Chris Jones

Big Finish Games

Posted by Philip Jong.
First posted on 15 May 2012. Last updated on 21 May 2014.
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Chris Jones
Chris Jones is the cofounder of Access Software and Big Finish Games.

For more information, visit Project Fedora.

It has been more than a decade since Tex is last seen donning his fedora. For more than once, the charming, wisecracking, hard-boiled P.I. has managed to save the dystopian future San Francisco, populated by the Norms and the Mutants, from its own near destruction. It is a thankless job, though Tex has learned to take it in strides—as Tex says, "Danger's like jello, there's always room for more." Indeed, from 1989 to 1998, the popular Tex Murphy series has spawned a total of 5 games—Mean Street, Martian Memorandum, Under a Killing Moon, The Pandora Directive, and Tex Murphy: Overseer. It has even lead to an internet radio series—Tex Murphy Radio Theater. However, for many diehard Tex fans, the dream of seeing Tex back in action has never died down.

Now, Chris Jones, cofounder of Access Software who also plays the role of Tex in the games, is launching Project Fedora to try to bring Tex out of his premature retirement. The new project will be developed under Big Finish Games, a game production company founded by him and Aaron Conners in 2007 with a mission to create story-driven interactive games. Jones is launching the project at Kickstarter, in order to seek funding for his new game.

We are extremely privileged to have an opportunity to interview Chris Jones. In the interview, Jones speaks on the history of the Tex Murphy series, the future of the adventure game genre, his inspiration to use Kickstarter to launch Project Fedora, what fans can expect from the new Tex Murphy game, and what lies in the future for Big Finish Games.

Why is it now the right time to bring Tex out of his premature retirement after more than a decade?

It was our plan to do another Tex Murphy game 12-14 months after Overseer's dramatic Cliffhanger. However, our company was purchased by Microsoft - who wanted to make games for their Xbox console and Tex did not fit what type of game they wanted to do.

Over the past ten years, we have tried a number of times to start the next Tex Murphy adventure. Unfortunately, it's very difficult to get any publisher to support these interactive adventure games and we could never get all the pieces in place.

Recently, Kickstarter has created this opportunity for fans of the genre to help the developers bring these games back. This may turn out to be the perfect moment to bring Tex back.

How did you "reacquire" the rights to the Tex Murphy series?

We always had rights to the characters through different forms of broadcast media. After the studio was sold, we had acquired some additional rights and additional access to earlier footage. Basically, when Microsoft closed their studio we gained additional rights - enough to get a game together.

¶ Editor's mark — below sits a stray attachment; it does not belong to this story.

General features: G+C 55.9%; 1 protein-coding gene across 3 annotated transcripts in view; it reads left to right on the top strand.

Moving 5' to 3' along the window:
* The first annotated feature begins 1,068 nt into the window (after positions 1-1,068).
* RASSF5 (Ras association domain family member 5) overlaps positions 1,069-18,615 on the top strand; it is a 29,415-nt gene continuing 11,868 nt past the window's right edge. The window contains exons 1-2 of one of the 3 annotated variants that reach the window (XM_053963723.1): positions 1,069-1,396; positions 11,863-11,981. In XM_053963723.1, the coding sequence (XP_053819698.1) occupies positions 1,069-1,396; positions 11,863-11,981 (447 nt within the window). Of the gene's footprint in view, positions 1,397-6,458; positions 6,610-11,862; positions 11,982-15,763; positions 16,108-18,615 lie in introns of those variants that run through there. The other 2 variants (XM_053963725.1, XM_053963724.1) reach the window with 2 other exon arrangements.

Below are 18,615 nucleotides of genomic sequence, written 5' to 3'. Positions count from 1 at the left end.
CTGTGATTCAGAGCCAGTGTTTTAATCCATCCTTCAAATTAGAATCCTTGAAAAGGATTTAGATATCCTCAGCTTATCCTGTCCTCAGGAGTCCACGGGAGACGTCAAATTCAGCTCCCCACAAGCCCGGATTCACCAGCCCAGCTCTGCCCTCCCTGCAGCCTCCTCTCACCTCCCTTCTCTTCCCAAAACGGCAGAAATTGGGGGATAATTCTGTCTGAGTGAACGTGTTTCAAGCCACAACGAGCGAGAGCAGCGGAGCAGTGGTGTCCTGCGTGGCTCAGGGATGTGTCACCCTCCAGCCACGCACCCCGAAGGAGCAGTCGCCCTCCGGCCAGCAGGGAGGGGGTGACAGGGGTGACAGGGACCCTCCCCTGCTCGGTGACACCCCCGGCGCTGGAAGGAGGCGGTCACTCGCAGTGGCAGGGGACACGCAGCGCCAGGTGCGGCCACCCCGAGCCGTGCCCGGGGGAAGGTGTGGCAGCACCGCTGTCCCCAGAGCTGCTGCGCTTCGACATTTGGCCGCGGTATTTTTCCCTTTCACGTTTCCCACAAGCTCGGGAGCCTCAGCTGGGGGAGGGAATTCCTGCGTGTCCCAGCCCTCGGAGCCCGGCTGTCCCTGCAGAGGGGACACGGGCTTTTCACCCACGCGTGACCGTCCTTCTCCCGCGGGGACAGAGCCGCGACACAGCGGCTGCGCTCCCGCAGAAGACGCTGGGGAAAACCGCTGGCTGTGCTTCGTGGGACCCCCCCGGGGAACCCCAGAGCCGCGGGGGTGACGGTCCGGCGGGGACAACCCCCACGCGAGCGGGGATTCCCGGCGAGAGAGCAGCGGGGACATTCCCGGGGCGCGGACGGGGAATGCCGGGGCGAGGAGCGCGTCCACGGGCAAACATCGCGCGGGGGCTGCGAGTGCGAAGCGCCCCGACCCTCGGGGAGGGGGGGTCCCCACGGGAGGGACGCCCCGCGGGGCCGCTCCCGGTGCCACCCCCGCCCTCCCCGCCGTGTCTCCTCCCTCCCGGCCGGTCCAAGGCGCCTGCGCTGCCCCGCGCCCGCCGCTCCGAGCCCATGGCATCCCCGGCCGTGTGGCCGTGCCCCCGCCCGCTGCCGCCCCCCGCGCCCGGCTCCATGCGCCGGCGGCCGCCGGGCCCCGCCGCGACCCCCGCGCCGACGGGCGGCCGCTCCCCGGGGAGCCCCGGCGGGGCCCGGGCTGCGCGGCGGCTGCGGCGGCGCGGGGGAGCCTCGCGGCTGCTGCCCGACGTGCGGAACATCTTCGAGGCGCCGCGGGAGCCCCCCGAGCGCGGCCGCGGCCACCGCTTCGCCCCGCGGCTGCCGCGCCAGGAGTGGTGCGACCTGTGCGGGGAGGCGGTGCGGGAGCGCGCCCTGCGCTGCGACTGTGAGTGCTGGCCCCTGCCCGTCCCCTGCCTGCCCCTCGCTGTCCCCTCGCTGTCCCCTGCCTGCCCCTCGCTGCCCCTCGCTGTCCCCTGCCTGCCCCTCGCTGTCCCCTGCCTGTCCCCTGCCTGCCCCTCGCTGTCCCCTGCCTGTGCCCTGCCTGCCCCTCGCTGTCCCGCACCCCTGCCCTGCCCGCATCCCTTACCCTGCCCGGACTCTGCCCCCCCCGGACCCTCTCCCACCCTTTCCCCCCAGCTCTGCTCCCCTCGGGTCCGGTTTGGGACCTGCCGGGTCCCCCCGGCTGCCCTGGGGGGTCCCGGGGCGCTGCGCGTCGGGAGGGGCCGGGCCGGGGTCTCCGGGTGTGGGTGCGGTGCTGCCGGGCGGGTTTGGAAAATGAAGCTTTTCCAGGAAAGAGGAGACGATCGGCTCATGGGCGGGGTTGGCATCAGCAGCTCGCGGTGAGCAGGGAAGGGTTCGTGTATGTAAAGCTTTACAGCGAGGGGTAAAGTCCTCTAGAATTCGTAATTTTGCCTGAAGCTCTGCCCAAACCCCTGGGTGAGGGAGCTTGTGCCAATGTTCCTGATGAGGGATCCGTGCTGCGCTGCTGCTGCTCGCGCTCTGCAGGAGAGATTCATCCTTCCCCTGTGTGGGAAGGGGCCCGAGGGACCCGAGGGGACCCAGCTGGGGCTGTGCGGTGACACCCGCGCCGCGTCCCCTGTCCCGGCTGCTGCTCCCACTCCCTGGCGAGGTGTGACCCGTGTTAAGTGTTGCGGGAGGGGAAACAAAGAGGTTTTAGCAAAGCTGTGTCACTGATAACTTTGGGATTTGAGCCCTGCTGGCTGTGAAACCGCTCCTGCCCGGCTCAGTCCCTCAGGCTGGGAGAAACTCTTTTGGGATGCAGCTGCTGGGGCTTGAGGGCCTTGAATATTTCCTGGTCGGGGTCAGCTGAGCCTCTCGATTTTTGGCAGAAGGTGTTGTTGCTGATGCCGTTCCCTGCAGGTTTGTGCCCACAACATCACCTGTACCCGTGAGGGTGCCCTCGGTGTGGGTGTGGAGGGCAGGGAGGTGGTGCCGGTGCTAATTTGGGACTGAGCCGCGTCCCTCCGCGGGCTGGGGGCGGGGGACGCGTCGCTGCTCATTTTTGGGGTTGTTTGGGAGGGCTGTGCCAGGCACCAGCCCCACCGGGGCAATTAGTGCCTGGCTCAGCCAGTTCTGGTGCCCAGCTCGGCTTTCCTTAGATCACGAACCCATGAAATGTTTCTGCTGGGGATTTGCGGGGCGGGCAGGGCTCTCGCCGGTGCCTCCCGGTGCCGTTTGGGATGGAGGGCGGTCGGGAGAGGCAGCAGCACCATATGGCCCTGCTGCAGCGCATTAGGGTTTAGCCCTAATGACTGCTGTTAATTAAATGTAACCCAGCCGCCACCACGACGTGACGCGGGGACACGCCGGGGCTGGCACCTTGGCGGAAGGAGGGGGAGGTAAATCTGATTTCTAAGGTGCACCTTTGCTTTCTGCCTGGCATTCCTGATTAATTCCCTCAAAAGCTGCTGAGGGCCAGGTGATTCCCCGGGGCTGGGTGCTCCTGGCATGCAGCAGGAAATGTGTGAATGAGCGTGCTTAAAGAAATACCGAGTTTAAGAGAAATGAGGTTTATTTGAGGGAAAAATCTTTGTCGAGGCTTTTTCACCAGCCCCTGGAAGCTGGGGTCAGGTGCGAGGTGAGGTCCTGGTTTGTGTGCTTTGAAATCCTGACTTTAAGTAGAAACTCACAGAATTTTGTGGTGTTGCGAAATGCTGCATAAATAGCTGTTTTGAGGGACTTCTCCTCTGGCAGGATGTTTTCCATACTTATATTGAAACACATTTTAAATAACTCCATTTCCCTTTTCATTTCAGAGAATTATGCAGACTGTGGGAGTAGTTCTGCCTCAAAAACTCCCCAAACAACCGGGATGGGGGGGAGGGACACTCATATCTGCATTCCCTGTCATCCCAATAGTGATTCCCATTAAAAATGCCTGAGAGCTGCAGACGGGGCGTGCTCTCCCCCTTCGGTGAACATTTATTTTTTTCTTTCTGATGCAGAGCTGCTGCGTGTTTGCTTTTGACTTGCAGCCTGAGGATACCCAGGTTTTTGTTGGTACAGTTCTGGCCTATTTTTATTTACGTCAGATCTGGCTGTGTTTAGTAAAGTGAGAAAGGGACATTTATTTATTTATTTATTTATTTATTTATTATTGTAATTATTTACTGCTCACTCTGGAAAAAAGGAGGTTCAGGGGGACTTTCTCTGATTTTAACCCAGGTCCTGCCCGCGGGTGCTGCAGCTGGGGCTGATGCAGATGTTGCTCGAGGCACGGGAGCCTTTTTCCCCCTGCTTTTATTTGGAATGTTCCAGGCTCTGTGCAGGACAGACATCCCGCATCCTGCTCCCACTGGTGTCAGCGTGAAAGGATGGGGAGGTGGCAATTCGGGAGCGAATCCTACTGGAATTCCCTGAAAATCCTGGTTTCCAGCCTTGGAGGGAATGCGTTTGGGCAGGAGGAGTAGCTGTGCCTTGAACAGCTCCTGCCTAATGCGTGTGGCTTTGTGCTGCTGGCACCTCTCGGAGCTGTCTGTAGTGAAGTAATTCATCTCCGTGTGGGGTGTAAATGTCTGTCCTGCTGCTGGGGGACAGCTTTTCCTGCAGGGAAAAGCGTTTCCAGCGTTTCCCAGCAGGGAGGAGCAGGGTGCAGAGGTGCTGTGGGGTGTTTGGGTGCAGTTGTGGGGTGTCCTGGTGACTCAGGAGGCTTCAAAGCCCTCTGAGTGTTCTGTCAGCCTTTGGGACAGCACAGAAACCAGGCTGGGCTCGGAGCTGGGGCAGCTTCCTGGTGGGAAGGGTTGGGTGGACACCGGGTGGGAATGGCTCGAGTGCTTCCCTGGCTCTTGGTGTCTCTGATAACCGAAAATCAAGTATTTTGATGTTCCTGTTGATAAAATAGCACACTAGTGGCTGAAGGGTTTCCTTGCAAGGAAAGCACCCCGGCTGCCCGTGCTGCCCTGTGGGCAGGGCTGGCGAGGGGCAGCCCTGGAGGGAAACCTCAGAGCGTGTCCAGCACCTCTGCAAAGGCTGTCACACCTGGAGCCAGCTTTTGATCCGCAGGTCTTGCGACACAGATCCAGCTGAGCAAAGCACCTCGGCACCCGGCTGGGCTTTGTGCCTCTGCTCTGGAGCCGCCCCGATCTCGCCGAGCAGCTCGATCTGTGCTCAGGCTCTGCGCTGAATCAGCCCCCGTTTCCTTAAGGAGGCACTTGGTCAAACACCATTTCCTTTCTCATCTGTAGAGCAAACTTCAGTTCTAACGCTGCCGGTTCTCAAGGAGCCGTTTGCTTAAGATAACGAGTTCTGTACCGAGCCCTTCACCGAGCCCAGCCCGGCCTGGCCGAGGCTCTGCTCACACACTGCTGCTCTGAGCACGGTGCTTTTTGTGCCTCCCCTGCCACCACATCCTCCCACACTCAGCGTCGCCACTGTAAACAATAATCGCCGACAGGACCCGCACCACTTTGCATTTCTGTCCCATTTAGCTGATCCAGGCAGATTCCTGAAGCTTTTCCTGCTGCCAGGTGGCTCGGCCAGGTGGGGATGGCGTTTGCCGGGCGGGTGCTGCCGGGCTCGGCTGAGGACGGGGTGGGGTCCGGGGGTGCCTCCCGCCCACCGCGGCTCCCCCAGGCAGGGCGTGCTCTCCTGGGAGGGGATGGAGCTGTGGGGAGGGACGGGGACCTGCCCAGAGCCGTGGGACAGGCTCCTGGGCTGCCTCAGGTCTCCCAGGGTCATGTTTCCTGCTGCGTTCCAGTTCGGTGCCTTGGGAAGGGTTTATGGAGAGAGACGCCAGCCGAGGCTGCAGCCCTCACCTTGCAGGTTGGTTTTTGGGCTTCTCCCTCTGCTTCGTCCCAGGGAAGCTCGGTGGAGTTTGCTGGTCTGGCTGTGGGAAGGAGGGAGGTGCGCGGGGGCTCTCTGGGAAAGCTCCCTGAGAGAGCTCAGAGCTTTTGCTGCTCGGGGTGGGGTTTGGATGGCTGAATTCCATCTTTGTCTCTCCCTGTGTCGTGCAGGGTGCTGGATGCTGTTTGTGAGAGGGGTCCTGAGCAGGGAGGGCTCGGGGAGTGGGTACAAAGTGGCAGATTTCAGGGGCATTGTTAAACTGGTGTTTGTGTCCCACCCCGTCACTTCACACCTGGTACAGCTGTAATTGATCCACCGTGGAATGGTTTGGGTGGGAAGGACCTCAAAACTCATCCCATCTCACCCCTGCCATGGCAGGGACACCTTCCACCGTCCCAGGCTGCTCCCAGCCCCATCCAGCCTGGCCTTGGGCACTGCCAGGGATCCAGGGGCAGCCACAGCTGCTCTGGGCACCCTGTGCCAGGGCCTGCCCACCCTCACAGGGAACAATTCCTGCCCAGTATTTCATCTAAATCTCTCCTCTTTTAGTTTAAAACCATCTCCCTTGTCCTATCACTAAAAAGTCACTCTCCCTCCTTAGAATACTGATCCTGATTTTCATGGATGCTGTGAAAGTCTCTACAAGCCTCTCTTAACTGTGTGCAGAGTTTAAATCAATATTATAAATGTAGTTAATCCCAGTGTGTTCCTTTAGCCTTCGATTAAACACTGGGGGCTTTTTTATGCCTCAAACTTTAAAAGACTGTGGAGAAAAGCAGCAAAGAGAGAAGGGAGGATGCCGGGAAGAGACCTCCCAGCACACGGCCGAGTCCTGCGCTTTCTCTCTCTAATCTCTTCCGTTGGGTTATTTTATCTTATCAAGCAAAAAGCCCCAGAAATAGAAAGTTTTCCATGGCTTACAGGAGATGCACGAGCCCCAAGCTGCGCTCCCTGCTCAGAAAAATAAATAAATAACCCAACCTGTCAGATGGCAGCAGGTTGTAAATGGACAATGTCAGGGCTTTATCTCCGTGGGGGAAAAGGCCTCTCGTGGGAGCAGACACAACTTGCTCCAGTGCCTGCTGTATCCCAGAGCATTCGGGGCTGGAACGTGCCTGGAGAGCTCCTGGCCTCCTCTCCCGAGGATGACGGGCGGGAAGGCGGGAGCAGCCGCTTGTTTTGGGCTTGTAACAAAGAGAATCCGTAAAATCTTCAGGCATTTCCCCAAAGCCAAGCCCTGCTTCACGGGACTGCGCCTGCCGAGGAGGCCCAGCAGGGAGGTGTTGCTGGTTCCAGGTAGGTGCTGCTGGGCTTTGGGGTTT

How dissatisfied are you with the current business model of game development and publishing of adventure games? What needs to be changed for the adventure game genre to survive in the current marketplace?

Traditionally, games of the past had no chance of getting published because software giants are only interested in the mega hits. Now we are seeing that change - where software companies can go outside the traditional studio model and find support for their product through the existent fan base. If this model works, all that's required is that we put out quality products that satisfy the desire of the people who purchased the game. This has created great opportunities for smaller to medium sized companies to work with non-traditional methods to reach their fan base and provide products that these people will support.

To what extent will you be able to recycle and reuse assets from previous Tex Murphy games for Project Fedora?

Whatever we need from earlier products is available to us and we will use it wherever it is deemed necessary. We will need to introduce new players to this world as well as refresh the memories of people who have played the games before.

Chances and Polarity have long been rumored to the names of the next sequels in the Tex Murphy series. In what ways will Project Fedora be related to them?

Chance and Polarity were game concepts that we had developed right after Overseer. There will be elements of those stories in this upcoming game. Due to the passage of time between Overseer and Project Fedora, we are going to shake it up a little bit and so we can explain why Tex is older and paint a little bit of a different picture than if we had done a game directly after Overseer. Many of the key concepts that were in these stories still apply.

Compared to the pledge goal for Project Fedora, how large were the production budgets of previous Tex Murphy games?

The past games had a much larger budget, but many things have changed since the previous Tex Murphy games. The tools we can use are much better and more efficient than in the past.